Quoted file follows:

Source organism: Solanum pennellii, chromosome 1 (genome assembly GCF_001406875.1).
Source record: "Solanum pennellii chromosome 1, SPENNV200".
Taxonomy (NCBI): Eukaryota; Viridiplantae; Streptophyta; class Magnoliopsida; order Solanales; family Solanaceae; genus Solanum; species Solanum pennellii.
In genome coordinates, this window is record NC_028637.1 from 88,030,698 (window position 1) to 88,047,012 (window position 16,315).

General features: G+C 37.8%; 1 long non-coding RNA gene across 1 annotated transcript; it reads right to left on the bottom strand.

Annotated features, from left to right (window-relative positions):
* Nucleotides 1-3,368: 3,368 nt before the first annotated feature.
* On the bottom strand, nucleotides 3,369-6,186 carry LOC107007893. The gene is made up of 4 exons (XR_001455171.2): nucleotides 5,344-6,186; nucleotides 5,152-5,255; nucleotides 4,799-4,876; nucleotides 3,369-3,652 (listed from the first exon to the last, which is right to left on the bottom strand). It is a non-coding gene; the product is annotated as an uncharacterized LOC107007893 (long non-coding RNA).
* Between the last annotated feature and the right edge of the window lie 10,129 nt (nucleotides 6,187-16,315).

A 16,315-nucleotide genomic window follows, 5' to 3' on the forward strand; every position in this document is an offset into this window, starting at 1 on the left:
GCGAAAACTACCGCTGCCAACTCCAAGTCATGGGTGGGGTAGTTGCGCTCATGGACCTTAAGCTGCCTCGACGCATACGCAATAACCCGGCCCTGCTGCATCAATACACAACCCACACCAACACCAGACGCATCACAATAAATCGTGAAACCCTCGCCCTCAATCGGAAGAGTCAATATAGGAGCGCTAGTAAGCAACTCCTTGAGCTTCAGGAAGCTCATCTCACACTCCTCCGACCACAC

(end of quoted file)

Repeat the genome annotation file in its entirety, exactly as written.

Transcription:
Source organism: Solanum pennellii, chromosome 1 (genome assembly GCF_001406875.1).
Source record: "Solanum pennellii chromosome 1, SPENNV200".
Taxonomy (NCBI): Eukaryota; Viridiplantae; Streptophyta; class Magnoliopsida; order Solanales; family Solanaceae; genus Solanum; species Solanum pennellii.
In genome coordinates, this window is record NC_028637.1 from 88,030,698 (window position 1) to 88,047,012 (window position 16,315).

General features: G+C 37.8%; 1 long non-coding RNA gene across 1 annotated transcript; it reads right to left on the bottom strand.

Annotated features, from left to right (window-relative positions):
* Nucleotides 1-3,368: 3,368 nt before the first annotated feature.
* On the bottom strand, nucleotides 3,369-6,186 carry LOC107007893. The gene is made up of 4 exons (XR_001455171.2): nucleotides 5,344-6,186; nucleotides 5,152-5,255; nucleotides 4,799-4,876; nucleotides 3,369-3,652 (listed from the first exon to the last, which is right to left on the bottom strand). It is a non-coding gene; the product is annotated as an uncharacterized LOC107007893 (long non-coding RNA).
* Between the last annotated feature and the right edge of the window lie 10,129 nt (nucleotides 6,187-16,315).

A 16,315-nucleotide genomic window follows, 5' to 3' on the forward strand; every position in this document is an offset into this window, starting at 1 on the left:
GCGAAAACTACCGCTGCCAACTCCAAGTCATGGGTGGGGTAGTTGCGCTCATGGACCTTAAGCTGCCTCGACGCATACGCAATAACCCGGCCCTGCTGCATCAATACACAACCCACACCAACACCAGACGCATCACAATAAATCGTGAAACCCTCGCCCTCAATCGGAAGAGTCAATATAGGAGCGCTAGTAAGCAACTCCTTGAGCTTCAGGAAGCTCATCTCACACTCCTCCGACCACAC